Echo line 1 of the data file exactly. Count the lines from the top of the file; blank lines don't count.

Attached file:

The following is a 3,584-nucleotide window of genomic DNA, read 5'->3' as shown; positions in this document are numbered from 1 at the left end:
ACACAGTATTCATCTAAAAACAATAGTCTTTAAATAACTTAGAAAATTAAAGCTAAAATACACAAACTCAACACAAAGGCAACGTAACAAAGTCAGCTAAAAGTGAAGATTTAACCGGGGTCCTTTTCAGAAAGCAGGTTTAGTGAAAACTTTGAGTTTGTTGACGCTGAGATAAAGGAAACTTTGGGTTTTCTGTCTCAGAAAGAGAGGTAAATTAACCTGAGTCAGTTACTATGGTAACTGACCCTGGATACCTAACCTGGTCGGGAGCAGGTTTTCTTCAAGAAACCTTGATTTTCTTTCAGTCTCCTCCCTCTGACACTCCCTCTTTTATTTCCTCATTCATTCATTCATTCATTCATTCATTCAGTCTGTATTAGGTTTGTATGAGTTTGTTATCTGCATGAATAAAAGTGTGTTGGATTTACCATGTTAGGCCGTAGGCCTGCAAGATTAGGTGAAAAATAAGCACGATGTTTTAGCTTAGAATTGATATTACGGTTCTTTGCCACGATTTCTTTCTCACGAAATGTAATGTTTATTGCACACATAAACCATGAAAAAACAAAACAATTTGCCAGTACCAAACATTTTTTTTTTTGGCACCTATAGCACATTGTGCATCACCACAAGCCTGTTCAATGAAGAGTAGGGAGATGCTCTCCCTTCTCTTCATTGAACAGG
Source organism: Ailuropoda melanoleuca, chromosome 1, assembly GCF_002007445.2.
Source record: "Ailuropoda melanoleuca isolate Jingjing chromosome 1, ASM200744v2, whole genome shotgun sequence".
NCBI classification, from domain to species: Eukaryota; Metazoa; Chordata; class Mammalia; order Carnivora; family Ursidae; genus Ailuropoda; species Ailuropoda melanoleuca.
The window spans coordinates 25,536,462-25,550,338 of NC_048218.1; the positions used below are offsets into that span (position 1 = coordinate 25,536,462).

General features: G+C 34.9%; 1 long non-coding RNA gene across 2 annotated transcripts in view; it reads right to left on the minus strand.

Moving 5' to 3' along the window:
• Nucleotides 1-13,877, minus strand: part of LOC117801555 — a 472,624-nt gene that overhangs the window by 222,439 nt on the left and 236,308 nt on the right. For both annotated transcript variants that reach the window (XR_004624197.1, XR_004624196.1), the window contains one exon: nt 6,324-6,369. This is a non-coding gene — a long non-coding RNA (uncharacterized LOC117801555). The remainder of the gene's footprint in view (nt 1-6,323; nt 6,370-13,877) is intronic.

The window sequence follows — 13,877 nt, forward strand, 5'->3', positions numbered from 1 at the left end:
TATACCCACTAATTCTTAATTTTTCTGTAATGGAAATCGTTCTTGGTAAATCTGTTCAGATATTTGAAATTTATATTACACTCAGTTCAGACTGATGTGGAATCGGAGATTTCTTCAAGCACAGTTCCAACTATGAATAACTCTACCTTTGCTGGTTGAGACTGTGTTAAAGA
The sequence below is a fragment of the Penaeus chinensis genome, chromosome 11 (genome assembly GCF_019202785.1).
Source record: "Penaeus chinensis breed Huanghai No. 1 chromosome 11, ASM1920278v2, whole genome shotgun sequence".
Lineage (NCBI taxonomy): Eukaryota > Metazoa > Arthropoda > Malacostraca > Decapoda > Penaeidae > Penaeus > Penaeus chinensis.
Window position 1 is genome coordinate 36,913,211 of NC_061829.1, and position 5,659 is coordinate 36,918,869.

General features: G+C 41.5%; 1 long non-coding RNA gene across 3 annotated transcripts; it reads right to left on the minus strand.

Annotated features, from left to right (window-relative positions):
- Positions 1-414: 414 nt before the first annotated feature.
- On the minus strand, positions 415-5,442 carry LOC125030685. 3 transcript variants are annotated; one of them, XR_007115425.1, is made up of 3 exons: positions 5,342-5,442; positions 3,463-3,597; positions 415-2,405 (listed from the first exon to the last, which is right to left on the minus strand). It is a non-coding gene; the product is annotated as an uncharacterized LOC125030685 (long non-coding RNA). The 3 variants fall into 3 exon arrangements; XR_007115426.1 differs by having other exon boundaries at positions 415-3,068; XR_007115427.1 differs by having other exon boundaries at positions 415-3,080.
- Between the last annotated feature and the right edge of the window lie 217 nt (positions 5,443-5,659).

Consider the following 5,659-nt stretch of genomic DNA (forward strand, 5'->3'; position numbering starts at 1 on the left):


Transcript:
The following is a 3,584-nucleotide window of genomic DNA, read 5'->3' as shown; positions in this document are numbered from 1 at the left end: